Local and federal laws provide various benefits for low-income by creating grant programs. For instance, under California state law, a grant program can fund the creation of school health centers, offer help to minorities in acquiring medical education and other activities (“California code, health, and safety code,” n.d.).
Benefits of the Education Program to African American Population
The main benefit of this program to African Americans in the U.S. is the provision of reliable and helpful information about possible dangers of their condition, preventive measures, and opportunities for affordable treatment options. In the long run, the results of the program implementation will include better awareness of African American population of their possibilities for affordable care, informed use of preventive measures, improved health literacy, and, consequently, health outcomes. No additional incentives will be needed because it is natural for most of the population to seek affordable healthcare solutions for themselves or their close ones and have at least some regard for their health and wellbeing.
Economic Impact of the Education Program
Promotion of health literacy and prevention measures will ensure the population stays in good health condition in order to live a full life. As a result, these people will be able to contribute more actively to the U.S. economy by purchasing goods and services, performing socially beneficial work, producing goods, and paying taxes. Prevention knowledge and practice among African Americans allows saving federal and state funds allocated for the treatment of such diseases as HIV or AIDS.
African Americans are a vulnerable population as they often have issues with access to quality healthcare, poor knowledge of healthcare options, and a high percentage of diabetes cases. The presented wellness education program will help address those issues through the means of written and oral communication. The program will be based on principles of holistic care, and consider the spiritual needs of the population. Additionally, it will be guided by the nursing code of ethics and local and federal legislation. The proposed program is believed to have a positive impact on health outcomes of African Americans, improve their health literacy, and ensure their active participation in the U.S. economy by being healthy.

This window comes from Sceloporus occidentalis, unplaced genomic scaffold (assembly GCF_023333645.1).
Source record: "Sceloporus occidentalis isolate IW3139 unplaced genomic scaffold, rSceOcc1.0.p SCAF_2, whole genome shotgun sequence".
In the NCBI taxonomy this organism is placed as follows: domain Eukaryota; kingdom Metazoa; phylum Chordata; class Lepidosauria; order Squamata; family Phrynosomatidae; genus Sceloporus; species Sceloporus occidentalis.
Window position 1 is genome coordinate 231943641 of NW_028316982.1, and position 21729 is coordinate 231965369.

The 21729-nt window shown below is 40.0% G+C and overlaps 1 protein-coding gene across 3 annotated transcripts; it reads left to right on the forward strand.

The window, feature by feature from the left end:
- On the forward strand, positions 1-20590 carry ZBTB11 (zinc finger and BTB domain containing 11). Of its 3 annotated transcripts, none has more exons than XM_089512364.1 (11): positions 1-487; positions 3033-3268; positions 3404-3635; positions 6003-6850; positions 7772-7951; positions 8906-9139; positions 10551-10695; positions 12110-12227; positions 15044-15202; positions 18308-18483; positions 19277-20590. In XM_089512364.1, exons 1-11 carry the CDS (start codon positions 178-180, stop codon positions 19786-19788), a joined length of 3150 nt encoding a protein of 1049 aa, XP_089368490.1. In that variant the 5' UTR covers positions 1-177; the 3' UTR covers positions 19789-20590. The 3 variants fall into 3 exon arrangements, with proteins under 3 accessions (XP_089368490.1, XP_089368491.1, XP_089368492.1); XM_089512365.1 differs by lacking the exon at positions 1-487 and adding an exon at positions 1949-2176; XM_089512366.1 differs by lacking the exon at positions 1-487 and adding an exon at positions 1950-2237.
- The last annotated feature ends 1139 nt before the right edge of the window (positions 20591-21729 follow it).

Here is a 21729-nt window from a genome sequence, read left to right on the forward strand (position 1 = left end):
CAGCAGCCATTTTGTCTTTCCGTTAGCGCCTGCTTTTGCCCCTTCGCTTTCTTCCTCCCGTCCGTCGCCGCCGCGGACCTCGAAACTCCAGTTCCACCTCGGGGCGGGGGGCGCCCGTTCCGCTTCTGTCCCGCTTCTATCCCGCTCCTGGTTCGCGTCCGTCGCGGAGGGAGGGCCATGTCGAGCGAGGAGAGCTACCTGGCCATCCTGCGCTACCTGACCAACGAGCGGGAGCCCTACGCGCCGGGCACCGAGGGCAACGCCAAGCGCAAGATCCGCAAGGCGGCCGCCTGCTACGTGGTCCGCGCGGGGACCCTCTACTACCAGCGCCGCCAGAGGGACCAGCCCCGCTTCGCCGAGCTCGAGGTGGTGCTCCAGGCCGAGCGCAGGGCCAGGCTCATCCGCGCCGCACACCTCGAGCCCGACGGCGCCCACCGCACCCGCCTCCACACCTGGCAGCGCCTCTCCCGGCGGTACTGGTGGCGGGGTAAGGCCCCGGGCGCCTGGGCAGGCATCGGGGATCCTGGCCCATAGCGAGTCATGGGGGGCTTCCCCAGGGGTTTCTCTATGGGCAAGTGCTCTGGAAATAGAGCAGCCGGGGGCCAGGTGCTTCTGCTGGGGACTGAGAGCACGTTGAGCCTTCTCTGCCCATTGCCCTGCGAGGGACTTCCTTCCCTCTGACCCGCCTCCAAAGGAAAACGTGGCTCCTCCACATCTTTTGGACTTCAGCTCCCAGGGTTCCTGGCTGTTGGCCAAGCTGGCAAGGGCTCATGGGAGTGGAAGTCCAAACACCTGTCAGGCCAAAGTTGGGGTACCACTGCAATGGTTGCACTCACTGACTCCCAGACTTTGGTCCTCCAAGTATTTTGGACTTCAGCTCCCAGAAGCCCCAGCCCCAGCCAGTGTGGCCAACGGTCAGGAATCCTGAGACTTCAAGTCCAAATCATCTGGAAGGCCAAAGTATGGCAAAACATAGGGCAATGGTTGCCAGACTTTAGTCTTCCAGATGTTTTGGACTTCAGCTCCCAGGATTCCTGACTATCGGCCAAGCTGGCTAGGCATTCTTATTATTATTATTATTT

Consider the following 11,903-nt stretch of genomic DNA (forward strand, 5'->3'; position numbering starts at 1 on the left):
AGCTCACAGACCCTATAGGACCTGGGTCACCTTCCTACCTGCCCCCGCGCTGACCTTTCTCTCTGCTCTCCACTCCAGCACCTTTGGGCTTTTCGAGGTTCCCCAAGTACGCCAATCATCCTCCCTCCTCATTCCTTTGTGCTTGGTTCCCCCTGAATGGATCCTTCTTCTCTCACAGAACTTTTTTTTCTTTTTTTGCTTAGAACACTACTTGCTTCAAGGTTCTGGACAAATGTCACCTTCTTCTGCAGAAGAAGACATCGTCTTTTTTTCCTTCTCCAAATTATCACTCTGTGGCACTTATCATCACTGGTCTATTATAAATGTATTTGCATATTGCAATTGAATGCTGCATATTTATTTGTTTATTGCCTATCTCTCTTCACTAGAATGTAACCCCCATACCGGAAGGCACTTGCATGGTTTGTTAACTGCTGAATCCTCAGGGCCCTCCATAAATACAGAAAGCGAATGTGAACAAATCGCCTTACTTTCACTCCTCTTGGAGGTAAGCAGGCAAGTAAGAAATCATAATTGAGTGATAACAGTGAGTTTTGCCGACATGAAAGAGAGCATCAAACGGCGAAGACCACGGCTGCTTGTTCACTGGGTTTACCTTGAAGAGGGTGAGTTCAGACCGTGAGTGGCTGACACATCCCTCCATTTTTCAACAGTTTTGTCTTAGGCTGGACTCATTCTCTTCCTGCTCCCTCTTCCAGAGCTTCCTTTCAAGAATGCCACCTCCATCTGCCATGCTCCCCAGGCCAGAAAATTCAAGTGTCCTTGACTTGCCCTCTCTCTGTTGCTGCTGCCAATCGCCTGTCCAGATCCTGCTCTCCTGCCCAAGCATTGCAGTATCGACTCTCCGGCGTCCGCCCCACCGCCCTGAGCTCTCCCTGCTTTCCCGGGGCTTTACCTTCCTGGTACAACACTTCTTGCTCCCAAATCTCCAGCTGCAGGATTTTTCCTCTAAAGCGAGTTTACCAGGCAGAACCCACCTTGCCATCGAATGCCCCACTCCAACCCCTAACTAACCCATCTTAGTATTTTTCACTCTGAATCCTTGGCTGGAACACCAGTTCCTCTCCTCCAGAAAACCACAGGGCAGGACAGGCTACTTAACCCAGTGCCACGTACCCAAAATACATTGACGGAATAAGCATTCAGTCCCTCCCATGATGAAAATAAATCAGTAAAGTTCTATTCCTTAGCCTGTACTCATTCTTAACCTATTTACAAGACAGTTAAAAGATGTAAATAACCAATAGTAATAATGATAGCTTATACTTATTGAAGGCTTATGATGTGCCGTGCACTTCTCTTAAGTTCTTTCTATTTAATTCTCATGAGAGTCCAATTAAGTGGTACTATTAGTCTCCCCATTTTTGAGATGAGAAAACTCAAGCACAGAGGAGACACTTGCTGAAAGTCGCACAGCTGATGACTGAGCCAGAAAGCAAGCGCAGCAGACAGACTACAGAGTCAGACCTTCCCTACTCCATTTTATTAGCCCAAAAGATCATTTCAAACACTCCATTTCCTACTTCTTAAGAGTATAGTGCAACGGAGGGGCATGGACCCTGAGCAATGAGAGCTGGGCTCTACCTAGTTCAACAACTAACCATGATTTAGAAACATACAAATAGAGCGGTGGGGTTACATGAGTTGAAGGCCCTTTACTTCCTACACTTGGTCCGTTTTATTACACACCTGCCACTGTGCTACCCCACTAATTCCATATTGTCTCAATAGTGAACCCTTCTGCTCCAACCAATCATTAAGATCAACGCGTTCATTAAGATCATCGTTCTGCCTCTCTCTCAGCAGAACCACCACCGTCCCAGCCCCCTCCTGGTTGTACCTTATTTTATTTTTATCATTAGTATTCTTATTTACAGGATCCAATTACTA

California code, health, and safety code. (n.d.). Web.
Epstein, B., & Turner, M. (2015). The nursing code of ethics: Its value, its history. OJIN: The Online Journal of Issues in Nursing, 20(2).
Jafari, N., Farajzadegan, Z., Loghmani, A., Majlesi, M., & Jafari, N. (2014). Spiritual well-being and quality of life of Iranian adults with type 2 diabetes. Evidence-Based Complementary and Alternative Medicine. Web.
Murphy, K. (2011). The importance of cultural competence. Nursing Made Incredibly Easy! 9(2), 5-10.